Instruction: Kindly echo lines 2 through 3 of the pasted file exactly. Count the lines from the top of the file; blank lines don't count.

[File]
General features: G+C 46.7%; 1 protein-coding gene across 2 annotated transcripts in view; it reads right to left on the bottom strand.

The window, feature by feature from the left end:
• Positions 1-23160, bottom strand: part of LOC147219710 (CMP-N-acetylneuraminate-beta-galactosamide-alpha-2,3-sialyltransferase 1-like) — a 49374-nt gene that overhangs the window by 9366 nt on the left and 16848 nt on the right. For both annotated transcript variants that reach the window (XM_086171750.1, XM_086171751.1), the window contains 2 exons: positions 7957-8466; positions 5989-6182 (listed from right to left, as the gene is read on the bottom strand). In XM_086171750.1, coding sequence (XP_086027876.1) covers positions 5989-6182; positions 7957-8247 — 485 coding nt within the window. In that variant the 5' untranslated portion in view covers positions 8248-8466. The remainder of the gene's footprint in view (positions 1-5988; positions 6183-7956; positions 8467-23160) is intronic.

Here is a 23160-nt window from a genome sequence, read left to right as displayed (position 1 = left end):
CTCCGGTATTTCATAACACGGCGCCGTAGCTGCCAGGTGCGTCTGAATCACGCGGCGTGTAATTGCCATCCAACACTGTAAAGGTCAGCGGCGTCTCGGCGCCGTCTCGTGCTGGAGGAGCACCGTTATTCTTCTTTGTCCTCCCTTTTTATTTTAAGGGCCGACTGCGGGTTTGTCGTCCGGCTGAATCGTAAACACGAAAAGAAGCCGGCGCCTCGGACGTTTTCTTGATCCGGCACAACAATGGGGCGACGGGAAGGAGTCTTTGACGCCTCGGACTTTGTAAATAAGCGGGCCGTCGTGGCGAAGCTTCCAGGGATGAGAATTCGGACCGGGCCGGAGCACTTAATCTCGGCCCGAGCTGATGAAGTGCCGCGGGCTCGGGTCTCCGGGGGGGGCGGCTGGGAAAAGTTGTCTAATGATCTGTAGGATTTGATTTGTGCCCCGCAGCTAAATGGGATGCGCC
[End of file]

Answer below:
The window, feature by feature from the left end:
• Positions 1-23160, bottom strand: part of LOC147219710 (CMP-N-acetylneuraminate-beta-galactosamide-alpha-2,3-sialyltransferase 1-like) — a 49374-nt gene that overhangs the window by 9366 nt on the left and 16848 nt on the right. For both annotated transcript variants that reach the window (XM_086171750.1, XM_086171751.1), the window contains 2 exons: positions 7957-8466; positions 5989-6182 (listed from right to left, as the gene is read on the bottom strand). In XM_086171750.1, coding sequence (XP_086027876.1) covers positions 5989-6182; positions 7957-8247 — 485 coding nt within the window. In that variant the 5' untranslated portion in view covers positions 8248-8466. The remainder of the gene's footprint in view (positions 1-5988; positions 6183-7956; positions 8467-23160) is intronic.